Death & Dying

Death, What a Wonderful Way to Explain It

by Steve Ray on September 28, 2019

Hope you enjoy this. I found it quite nice with a ring of truth to it. When it comes my turn to die, this will be my attitude.

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Did God Die on the Cross? How Can God Die?

by Steve Ray on March 1, 2019

Almost every day I get questions. I always try to answer, even if briefly. Today I received a question from Raymund in the Philippines. He is part of a apologetics group and they got very hung up on whether God died on the cross. Here is his e-mail:

JosephOfArimathea-5c2e4559c9e77c0001904cf9Greetings Mr. Stephen: 

I am a great follower of yours and I’m from the Philippines. I’ve got a couple of questions here that bother me a lot.

1) Did GOD THE SON died literally on the cross? or 2) Did only the HUMAN NATURE OF GOD THE SON  die on the cross?

I hope you can enlighten me on this matter.

My first response was brief, an attempt to get Raymund to think through it himself. I do this sometimes because some people prefer to just ask a question without giving it any thought or doing the research themselves. I wrote:

Let me ask you a question because it’s better for you to think through this on your own than for me to give you a pat answer. When you die, what dies? You are going to die and get buried in the ground, but are you dead?

Raymund wrote back:

You are putting more cobwebs in my brain….anyway, thanks. It has been an issue for us here (a little group of Catholics Faith Defenders, I’m new in this group). We were browsing the web found no definite answer. This issue has divided us.

  one of us says that GOD literally died on the cross for us to be saved.  AND THAT IS A MYSTERY OF OUR GOD IN CHRIST JESUS..

  the other is saying that it cannot be since GOD cannot die.  Jesus our Lord is both God and man.  What died? Some say IT IS A HERESY TO SAY THAT GOD DIED ON THE CROSS LITERALLY. For me, the latter seems a logical point of view.  GOD IS SPIRIT, ETERNAL, NO BEGINNING, AND NO END, therefore, cannot die. What died on the cross?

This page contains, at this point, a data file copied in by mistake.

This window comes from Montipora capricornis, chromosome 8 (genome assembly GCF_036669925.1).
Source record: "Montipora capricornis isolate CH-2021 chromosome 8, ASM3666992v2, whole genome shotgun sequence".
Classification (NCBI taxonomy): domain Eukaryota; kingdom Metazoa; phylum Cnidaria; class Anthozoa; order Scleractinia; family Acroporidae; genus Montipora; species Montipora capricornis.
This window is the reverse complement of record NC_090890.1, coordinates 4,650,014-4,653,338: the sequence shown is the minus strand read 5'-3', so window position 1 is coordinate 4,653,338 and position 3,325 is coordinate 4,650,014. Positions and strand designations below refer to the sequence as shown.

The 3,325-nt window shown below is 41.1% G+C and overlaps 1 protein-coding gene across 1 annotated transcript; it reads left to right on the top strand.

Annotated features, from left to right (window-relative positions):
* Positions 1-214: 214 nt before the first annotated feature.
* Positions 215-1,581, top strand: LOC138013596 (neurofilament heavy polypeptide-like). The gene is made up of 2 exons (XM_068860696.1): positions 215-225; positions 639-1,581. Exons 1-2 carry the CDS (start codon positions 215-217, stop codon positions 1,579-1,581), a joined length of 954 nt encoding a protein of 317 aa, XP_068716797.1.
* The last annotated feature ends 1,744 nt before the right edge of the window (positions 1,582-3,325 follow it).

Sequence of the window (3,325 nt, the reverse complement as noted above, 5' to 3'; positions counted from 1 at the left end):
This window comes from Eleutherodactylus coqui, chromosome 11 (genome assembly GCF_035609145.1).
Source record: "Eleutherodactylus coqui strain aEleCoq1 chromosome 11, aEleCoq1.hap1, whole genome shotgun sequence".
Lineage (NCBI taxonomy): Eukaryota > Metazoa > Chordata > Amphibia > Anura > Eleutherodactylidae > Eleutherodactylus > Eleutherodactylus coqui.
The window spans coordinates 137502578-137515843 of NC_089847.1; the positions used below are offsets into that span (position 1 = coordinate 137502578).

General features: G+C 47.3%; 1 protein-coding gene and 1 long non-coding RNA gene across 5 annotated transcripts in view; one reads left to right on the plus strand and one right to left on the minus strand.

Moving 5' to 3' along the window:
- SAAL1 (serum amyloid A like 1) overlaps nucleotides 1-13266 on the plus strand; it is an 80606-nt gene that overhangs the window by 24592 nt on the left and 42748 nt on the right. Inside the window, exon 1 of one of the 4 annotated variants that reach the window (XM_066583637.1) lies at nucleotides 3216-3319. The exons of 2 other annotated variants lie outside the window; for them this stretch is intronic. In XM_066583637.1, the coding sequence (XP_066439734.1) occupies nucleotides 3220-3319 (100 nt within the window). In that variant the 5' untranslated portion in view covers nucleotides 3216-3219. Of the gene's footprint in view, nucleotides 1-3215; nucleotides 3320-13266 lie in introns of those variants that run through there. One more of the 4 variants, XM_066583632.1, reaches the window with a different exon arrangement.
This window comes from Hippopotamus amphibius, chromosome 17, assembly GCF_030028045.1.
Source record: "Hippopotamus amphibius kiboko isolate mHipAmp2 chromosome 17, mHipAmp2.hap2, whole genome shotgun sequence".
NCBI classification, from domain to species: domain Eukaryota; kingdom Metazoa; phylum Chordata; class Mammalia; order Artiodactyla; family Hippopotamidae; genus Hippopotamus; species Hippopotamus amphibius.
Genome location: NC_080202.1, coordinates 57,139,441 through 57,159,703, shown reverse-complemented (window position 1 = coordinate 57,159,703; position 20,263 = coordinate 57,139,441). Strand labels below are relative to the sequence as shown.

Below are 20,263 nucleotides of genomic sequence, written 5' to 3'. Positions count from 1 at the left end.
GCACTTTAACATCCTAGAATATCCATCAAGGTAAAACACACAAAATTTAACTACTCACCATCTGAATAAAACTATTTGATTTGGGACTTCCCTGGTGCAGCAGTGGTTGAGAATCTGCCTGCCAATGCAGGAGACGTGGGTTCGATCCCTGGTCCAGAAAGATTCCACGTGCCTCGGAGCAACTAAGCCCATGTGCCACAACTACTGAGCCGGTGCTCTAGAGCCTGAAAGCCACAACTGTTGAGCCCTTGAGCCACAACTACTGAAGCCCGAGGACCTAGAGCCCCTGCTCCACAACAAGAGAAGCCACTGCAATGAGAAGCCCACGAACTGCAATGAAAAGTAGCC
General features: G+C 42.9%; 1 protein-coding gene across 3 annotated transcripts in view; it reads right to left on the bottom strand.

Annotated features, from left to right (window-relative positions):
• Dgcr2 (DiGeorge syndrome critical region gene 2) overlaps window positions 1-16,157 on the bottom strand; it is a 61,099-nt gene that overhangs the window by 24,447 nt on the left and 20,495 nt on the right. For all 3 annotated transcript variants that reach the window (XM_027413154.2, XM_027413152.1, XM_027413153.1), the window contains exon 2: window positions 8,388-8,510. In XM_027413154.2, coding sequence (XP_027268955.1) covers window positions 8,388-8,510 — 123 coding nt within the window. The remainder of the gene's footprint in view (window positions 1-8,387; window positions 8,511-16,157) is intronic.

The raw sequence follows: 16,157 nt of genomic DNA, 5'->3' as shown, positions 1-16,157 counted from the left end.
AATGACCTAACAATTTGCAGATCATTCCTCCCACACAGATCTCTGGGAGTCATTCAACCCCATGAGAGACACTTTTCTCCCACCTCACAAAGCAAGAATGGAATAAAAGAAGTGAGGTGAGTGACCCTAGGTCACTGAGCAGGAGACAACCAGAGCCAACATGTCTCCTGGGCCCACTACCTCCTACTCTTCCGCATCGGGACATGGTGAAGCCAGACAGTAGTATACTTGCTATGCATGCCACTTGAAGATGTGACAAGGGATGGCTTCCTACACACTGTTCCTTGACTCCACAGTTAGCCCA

To sum it all, I’m sad for our group and at the same time, I’m confused.

So I responded further to Raymund and his group of Catholic Faith Defenders:

The reason I asked you about “when you die, what dies?” Is because it should help you think about what death is. Death is “separation.” It is the separation of the body from the soul. The soul goes to heaven or hell and the body is buried in the ground. Death does not mean annihilation, it means separation. When you die, you cease from your earthly existence, but you are still alive in your soul.

Jesus had two natures (human and divine) but he was only one “person.” He is a divine person (not a human person). He is God who has taken on human nature and therefore he is God and a man.

harrowingofhellJust like you, when this divine person of Jesus died on the cross it was a real death. But he was not annihilated or altogether dead. His body was buried in the tomb but he was soul and person was alive just like you will be alive in your soul when you die.

While his body lay in the tomb we are told that he ” he went and preached to the spirits in prison” (1 Peter 3:18–19). He was still alive though his body was in the tomb. The person does not die, the body does and earthly existence ceases.